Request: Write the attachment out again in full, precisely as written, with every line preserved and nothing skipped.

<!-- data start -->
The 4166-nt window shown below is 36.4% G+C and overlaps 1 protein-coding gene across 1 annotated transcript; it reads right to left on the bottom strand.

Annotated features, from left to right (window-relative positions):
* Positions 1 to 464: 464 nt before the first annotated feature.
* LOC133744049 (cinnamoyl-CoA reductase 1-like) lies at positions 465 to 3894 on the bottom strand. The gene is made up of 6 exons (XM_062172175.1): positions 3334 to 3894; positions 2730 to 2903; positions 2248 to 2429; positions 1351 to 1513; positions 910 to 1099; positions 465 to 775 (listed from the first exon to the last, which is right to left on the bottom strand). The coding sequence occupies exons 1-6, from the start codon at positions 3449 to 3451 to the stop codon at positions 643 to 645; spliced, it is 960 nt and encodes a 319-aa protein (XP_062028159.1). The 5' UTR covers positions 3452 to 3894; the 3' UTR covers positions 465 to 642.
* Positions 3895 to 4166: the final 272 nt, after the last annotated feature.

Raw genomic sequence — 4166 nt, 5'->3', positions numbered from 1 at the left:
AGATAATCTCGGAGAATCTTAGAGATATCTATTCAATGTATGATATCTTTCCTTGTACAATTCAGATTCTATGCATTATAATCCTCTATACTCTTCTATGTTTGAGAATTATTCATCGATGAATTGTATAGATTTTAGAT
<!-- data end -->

The 4166-nt window shown below is 36.4% G+C and overlaps 1 protein-coding gene across 1 annotated transcript; it reads right to left on the bottom strand.

Annotated features, from left to right (window-relative positions):
* Positions 1 to 464: 464 nt before the first annotated feature.
* LOC133744049 (cinnamoyl-CoA reductase 1-like) lies at positions 465 to 3894 on the bottom strand. The gene is made up of 6 exons (XM_062172175.1): positions 3334 to 3894; positions 2730 to 2903; positions 2248 to 2429; positions 1351 to 1513; positions 910 to 1099; positions 465 to 775 (listed from the first exon to the last, which is right to left on the bottom strand). The coding sequence occupies exons 1-6, from the start codon at positions 3449 to 3451 to the stop codon at positions 643 to 645; spliced, it is 960 nt and encodes a 319-aa protein (XP_062028159.1). The 5' UTR covers positions 3452 to 3894; the 3' UTR covers positions 465 to 642.
* Positions 3895 to 4166: the final 272 nt, after the last annotated feature.

Raw genomic sequence — 4166 nt, 5'->3', positions numbered from 1 at the left:
AGATAATCTCGGAGAATCTTAGAGATATCTATTCAATGTATGATATCTTTCCTTGTACAATTCAGATTCTATGCATTATAATCCTCTATACTCTTCTATGTTTGAGAATTATTCATCGATGAATTGTATAGATTTTAGAT